Coconut milk or 'ga-ti' is traditionally made by mixing the grated meat of a ripe coconut with warm water and then squeezing out the juice. Nowadays, there is a machine that will grate a coconut into fine pieces that are like saw dust. Another machine presses the grated coconut and out comes the white, sweet aroma coconut milk. So you can go to a market in Thailand and buy fresh squeezed coconut milk.
For cooks outside of Thailand, coconut milk comes in a can or frozen in a plastic bag. Both canned and frozen are available at oriental groceries.
Canned coconut milk is more common and sometimes available at supermarket and costs $1 to $2 per can. Shake or stir the coconut milk prior to use. The unused coconut milk will keep in the refrigerator for a few days. Do not let coconut milk sit at room temperature for a long time; it tends to get spoiled easily. Sometimes with canned coconut milk, you can get a bad can that has oil floating on top of the coconut milk. This oil is a result of a can that got too hot during shipping and turned the coconut milk into oil.
Prior to my discovery of frozen coconut milk, I used canned. With frozen coconut milk, the taste is fresher and even the smell is frequently preserved (depending on the brand). The difference is particularly evident with desserts where the coconut milk's flavor is not competing with curry or other strong flavors. Coconut milk can be thawed and refrozen. However, when thawing coconut milk in a microwave or hot pan, do not let it boil.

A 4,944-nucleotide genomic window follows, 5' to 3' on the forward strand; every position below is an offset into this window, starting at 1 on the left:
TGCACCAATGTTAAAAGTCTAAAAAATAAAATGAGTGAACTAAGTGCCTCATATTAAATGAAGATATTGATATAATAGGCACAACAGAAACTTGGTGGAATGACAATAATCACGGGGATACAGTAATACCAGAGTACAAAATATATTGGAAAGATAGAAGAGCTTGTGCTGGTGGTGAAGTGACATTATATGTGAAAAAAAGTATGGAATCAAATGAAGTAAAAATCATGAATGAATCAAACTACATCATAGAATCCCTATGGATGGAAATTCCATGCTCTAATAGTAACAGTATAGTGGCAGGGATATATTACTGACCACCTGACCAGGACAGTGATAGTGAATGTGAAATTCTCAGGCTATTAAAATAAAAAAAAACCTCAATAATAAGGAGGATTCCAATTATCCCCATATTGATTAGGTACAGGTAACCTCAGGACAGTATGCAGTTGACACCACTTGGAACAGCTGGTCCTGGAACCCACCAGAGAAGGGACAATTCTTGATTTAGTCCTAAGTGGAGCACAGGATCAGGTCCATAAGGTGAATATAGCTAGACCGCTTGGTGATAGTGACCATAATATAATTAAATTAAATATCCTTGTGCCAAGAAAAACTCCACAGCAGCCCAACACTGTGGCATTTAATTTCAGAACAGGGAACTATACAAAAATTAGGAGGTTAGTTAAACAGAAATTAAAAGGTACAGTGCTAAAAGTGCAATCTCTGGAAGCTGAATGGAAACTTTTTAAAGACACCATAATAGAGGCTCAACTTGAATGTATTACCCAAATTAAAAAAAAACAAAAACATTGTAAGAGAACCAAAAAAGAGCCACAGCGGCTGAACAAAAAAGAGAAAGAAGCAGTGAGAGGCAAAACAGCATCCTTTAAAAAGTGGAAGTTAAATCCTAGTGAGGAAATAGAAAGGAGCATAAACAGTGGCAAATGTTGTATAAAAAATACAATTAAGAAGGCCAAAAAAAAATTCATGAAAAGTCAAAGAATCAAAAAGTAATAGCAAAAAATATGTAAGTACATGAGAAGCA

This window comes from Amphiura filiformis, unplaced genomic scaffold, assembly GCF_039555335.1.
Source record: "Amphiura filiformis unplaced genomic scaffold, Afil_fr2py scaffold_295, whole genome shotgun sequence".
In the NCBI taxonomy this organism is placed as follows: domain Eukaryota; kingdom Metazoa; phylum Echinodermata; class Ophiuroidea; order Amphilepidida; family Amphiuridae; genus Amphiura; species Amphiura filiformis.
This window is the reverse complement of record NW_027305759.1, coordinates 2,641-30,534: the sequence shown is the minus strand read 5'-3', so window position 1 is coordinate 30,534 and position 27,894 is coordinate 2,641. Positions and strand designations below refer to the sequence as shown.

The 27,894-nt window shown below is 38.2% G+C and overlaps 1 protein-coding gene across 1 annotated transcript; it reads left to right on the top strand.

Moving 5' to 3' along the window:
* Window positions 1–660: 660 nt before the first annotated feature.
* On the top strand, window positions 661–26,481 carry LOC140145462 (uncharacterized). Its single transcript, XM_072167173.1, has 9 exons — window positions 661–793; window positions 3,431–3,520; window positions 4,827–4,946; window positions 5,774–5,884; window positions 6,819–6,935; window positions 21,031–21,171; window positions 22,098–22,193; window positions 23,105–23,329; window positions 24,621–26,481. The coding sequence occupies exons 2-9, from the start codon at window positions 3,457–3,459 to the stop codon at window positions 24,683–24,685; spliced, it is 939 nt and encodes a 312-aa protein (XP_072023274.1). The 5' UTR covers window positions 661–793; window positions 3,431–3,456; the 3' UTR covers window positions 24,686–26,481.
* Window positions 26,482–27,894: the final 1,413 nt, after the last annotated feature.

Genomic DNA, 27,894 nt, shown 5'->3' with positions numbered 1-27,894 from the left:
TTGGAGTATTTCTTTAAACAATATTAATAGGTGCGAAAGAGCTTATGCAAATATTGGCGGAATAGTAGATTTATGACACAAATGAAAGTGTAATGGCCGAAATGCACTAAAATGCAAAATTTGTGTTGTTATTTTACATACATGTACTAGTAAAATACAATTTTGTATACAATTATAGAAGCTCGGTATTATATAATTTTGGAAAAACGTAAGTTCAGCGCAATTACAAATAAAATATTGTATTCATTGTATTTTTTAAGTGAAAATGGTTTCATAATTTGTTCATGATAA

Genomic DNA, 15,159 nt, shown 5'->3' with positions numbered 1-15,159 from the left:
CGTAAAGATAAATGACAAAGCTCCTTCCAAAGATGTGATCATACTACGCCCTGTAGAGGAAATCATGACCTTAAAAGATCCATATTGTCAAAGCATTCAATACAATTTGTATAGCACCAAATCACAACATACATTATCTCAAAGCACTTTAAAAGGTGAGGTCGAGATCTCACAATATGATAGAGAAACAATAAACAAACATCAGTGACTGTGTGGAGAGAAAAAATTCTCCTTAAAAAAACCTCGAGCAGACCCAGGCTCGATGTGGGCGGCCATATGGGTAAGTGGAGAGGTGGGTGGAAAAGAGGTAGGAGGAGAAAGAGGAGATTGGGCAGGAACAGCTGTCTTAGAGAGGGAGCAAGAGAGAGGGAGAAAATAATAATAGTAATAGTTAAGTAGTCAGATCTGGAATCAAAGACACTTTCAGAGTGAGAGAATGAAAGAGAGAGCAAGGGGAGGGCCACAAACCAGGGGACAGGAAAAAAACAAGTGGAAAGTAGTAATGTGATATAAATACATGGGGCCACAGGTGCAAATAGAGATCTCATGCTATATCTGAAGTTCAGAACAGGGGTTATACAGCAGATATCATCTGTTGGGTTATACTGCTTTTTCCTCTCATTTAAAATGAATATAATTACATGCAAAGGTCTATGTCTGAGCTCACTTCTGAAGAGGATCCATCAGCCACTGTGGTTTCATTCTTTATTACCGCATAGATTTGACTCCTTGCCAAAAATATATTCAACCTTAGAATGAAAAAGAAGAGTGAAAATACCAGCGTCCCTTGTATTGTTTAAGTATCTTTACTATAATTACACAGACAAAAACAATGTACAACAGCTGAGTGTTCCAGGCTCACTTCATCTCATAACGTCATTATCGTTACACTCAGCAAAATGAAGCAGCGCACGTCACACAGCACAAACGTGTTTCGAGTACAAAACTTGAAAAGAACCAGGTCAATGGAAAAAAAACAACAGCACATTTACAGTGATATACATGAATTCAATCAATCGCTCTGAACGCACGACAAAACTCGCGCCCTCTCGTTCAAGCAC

What is 'lite' coconut milk? I have seen 'lite coconut milk' in a can recently and wondered how can coconut milk be light. The description on one can explains that it is the second press.
The first squeeze yields the creamiest of the coconut milk. It also contains the most flavor and scent. In traditional Thai cooking, the first squeeze of the coconut milk is used in curry dishes when first heating the curry. The first squeeze is also used in desserts. The latter squeezes are added to the curry to make the volume of broth (curry sauce). When I am making the broth with canned or frozen coconut milk, I dilute it with water if I feel that the sauce is too creamy or oily.
If you would like a lighter coconut milk, I recommend buying regular coconut milk, shaking the can and then diluting with water yourself. You'll save money and get a better flavor.